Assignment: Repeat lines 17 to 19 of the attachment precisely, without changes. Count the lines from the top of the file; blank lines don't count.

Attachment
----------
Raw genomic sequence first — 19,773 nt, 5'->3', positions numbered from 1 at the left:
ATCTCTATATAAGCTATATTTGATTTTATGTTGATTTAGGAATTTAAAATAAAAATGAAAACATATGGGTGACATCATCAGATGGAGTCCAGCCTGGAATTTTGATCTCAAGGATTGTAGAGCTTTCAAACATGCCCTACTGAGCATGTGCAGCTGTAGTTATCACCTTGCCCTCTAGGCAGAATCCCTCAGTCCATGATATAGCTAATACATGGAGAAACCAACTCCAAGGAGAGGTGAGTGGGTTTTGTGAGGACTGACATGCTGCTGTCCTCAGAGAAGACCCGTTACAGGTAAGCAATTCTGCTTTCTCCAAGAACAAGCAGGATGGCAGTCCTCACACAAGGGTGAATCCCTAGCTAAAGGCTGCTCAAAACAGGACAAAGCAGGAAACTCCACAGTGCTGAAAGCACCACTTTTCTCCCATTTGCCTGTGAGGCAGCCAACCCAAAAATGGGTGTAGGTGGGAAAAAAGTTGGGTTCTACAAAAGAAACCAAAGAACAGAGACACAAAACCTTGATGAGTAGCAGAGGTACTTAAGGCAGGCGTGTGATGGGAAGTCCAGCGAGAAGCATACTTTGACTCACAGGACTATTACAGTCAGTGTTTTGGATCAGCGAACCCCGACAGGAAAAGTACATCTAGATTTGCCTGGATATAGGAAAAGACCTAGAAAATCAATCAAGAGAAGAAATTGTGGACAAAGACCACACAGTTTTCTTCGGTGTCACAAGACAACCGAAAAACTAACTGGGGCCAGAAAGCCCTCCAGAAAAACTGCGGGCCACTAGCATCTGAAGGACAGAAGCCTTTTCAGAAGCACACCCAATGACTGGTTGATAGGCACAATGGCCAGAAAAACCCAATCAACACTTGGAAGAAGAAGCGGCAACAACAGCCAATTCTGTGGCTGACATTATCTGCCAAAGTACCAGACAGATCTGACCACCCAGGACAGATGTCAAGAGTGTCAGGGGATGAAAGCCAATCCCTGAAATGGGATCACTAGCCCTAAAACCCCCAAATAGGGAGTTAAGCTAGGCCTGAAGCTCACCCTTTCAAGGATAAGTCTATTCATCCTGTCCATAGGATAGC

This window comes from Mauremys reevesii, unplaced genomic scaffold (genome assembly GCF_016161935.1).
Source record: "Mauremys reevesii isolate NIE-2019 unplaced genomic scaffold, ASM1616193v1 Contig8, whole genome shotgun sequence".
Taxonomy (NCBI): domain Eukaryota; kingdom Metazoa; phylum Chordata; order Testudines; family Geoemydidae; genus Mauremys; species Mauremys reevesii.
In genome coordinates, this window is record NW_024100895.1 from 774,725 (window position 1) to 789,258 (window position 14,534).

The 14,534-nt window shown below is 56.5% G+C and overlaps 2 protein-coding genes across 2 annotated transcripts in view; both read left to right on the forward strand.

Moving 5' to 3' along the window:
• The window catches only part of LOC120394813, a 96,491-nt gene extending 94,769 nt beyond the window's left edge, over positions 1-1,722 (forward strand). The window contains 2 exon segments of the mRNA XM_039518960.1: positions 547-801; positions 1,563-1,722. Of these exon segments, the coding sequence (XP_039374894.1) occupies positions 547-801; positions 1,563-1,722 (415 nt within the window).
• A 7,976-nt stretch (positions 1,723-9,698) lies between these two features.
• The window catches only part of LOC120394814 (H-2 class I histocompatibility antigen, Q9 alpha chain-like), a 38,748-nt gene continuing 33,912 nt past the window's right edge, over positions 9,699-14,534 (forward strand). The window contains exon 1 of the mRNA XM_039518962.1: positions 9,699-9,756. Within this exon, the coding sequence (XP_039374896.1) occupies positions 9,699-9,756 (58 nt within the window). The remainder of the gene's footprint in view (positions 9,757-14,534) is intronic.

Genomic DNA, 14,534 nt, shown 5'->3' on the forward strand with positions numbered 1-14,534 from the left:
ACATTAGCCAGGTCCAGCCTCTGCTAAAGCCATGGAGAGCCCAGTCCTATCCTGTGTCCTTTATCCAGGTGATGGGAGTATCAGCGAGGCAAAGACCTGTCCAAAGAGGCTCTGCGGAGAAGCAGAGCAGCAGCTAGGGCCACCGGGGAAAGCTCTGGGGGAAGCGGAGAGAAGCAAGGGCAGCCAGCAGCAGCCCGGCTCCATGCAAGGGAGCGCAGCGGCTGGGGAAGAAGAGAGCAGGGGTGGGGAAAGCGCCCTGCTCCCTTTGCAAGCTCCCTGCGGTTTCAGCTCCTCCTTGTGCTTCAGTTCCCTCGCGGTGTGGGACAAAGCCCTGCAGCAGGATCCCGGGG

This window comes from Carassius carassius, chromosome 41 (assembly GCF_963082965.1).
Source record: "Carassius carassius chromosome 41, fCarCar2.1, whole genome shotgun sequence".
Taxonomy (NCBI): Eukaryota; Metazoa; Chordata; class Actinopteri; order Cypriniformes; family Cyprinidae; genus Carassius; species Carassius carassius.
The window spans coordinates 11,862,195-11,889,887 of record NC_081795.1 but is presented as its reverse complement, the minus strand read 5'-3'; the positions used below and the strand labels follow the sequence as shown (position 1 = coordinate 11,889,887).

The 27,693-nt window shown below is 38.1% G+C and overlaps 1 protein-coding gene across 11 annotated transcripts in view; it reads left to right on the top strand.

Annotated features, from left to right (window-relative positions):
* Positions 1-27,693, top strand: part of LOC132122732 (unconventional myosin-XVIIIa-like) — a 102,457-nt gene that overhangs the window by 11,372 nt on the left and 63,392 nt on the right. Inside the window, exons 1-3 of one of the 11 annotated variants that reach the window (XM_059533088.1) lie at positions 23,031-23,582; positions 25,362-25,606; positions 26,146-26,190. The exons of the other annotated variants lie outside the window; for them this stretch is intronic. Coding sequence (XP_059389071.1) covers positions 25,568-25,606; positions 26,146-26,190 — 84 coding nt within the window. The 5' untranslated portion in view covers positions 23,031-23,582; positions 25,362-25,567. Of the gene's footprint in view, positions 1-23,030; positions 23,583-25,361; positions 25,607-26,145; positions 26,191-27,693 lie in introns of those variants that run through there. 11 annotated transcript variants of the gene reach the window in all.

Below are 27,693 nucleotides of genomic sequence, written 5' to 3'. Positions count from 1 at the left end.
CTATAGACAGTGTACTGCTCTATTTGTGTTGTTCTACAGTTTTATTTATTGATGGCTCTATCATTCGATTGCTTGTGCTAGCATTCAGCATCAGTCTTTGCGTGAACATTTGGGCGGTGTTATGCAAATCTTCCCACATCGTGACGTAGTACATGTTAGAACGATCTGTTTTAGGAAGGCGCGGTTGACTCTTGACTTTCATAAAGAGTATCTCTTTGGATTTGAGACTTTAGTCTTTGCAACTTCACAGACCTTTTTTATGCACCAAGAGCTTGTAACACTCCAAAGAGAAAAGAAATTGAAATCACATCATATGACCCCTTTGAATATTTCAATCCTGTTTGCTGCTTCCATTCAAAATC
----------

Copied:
The window spans coordinates 11,862,195-11,889,887 of record NC_081795.1 but is presented as its reverse complement, the minus strand read 5'-3'; the positions used below and the strand labels follow the sequence as shown (position 1 = coordinate 11,889,887).

The 27,693-nt window shown below is 38.1% G+C and overlaps 1 protein-coding gene across 11 annotated transcripts in view; it reads left to right on the top strand.

Annotated features, from left to right (window-relative positions):